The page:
The flip side is that at some point, economic development officials have said, firms will look to relocate to where that labor market lives. Solano County has the added advantage of its central location to the Bay Area and Central Valley, and while in need of upgrades, has the highway connections in all directions.
It is a forecast that Solano County officials have long heard about, but have not seen in a number of years, at least when it comes to landing a job-heavy company.
The Solano Economic Development Corp. has an ambitious economic development campaign, “Solano Means Business,” that not only has an outreach strategy, but also maps out available properties that range from those that are shovel-ready to those that need infrastructure and other improvements.
Much of the focus in on industry clusters such as bio-medical, food and beverage manufacturing and warehousing.
Bob Burris, president and chief executive officer of the Solano Economic Development Corp., said in a phone interview Friday that he expects to see more manufacturers locate to Solano in the coming months, noting specifically a consumer product firm.
“We are seeing tremendous amount of growth and activity,” said Burris, who spent two years with Fairfield before taking the Solano EDC job in January.
Perhaps the biggest business boon is the development on the north end of Mare Island where the Nimitz Group just won the right to develop Vallejo-owned 157 acres and have mixed-use plans that could mean thousands of new jobs.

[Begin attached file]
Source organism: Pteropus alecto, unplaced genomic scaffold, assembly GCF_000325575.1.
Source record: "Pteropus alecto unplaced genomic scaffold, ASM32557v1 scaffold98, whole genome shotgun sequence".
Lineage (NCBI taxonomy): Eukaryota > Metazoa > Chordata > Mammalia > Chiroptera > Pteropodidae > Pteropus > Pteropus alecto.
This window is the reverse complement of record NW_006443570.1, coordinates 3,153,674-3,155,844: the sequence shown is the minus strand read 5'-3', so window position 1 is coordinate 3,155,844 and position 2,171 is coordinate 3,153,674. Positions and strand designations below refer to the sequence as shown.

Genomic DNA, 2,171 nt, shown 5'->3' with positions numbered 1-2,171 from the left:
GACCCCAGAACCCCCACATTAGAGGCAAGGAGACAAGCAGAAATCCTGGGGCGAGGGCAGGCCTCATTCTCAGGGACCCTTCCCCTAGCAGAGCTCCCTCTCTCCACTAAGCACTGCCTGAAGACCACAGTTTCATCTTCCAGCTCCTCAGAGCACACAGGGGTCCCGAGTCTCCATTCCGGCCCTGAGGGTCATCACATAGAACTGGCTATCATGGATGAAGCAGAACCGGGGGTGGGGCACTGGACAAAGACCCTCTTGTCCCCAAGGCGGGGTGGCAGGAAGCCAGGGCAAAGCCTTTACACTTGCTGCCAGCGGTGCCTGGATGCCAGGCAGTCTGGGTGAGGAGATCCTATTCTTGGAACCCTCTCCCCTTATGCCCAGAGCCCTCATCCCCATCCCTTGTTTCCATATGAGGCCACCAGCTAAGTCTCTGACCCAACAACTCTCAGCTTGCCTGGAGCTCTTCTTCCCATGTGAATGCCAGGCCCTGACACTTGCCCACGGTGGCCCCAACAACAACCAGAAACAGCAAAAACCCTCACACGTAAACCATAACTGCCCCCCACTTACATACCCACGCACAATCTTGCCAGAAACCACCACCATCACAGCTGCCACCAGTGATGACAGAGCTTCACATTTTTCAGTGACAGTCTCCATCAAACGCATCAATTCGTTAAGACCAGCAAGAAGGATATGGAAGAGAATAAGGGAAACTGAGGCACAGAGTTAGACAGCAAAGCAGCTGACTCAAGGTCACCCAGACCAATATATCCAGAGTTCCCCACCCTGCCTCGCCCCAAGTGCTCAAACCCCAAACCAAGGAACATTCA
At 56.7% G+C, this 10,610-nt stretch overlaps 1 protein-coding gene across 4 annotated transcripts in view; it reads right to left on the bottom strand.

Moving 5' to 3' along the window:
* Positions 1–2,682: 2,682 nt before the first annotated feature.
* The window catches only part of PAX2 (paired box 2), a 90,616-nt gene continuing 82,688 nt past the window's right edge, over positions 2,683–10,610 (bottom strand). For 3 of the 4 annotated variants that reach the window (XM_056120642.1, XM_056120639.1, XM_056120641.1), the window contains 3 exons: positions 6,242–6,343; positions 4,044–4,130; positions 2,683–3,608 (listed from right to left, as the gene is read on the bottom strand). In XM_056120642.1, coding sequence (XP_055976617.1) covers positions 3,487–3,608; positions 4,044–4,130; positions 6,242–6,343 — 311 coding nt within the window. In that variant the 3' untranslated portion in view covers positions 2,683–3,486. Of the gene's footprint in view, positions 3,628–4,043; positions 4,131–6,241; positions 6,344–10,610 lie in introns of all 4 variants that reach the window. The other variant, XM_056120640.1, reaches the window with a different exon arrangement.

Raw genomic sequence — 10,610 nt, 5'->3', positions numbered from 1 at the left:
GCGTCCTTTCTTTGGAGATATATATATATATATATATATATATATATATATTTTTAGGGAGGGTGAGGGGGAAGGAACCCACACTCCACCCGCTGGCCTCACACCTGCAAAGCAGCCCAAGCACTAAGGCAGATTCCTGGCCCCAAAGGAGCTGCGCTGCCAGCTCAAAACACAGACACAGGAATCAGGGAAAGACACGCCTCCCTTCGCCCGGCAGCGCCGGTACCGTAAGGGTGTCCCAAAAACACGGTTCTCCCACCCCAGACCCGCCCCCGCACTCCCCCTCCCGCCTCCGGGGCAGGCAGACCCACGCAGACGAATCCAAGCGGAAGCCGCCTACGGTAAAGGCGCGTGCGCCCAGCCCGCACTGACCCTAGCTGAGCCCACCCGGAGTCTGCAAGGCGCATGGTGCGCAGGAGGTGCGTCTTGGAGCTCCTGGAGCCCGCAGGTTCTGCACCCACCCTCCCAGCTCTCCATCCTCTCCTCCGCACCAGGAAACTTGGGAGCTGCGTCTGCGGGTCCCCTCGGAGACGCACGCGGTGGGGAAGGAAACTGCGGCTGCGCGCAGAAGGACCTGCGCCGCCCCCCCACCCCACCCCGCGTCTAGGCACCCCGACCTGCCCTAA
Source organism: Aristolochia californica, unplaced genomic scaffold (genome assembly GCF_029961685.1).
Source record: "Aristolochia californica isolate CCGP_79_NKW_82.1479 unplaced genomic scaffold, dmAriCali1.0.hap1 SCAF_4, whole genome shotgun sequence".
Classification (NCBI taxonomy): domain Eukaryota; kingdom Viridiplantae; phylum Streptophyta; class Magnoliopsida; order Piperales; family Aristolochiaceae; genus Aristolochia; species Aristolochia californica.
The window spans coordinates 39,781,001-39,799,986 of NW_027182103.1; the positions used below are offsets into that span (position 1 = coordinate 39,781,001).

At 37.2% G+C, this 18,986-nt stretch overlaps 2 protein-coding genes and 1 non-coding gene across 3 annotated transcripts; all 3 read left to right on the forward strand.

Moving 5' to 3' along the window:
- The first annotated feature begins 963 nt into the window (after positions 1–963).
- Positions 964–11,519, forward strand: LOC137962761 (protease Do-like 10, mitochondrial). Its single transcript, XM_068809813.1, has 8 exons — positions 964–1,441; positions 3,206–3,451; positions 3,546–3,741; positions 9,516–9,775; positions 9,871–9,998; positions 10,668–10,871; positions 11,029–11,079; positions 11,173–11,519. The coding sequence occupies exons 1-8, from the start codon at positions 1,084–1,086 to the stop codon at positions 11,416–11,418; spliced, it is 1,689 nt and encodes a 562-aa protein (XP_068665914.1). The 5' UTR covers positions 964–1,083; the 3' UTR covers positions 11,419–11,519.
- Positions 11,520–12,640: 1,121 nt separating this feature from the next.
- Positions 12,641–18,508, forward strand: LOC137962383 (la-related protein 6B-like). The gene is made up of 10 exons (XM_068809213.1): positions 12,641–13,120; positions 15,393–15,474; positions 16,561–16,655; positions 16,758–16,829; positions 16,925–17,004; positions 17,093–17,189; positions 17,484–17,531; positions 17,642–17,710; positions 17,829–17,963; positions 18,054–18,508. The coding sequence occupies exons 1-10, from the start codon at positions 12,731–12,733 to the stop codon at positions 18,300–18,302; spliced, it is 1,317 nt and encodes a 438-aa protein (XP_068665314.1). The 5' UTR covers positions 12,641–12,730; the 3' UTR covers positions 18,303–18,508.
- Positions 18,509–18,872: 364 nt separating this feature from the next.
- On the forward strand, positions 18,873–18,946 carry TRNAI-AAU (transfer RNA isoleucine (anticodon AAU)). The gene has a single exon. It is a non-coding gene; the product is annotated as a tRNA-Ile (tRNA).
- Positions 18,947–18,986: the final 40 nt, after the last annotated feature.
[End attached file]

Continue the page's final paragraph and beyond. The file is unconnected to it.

The Wagner family has brought its Caymus wine brand to Solano, with two large operations that area officials hope will help elevate the Suisun Valley brand and expand agricultural tourism in the region.
Along with the wine industry and other ag tourism efforts, tourism as a whole is expanding in Solano, with a specific reach into the Asian markets, but also in the Central Valley and other parts of the state.
It represents millions to the area economy, city and county industry officials report.
The Solano Economic Development Corp. budget has grown by about 25 percent in each of the past two years, with more private sector support, though about half of the $600,000 budget is public funding.
The county’s 2018-19 recommended budget has a $45,000 contribution to the Solano EDC, and would set aside another $25,000 to be used as a funding match for grants or other needs, the Administrator’s Office reports.
Burris said a number of companies in other parts of the Bay Area are losing their leases because of the value of those spaces, and others are looking to expand but have no room to grow.
“And there is another element we are seeing, really in the last six months, more so than the last two years,” Burris said, “and that is international and national companies that are looking to have a part in the California economy.”
Burris said a number of the contacts he has are from companies that broker for other firms looking to relocate.
Eyler will make a similar economic index presentation July 26 at a Solano Economic Development Corp. breakfast meeting.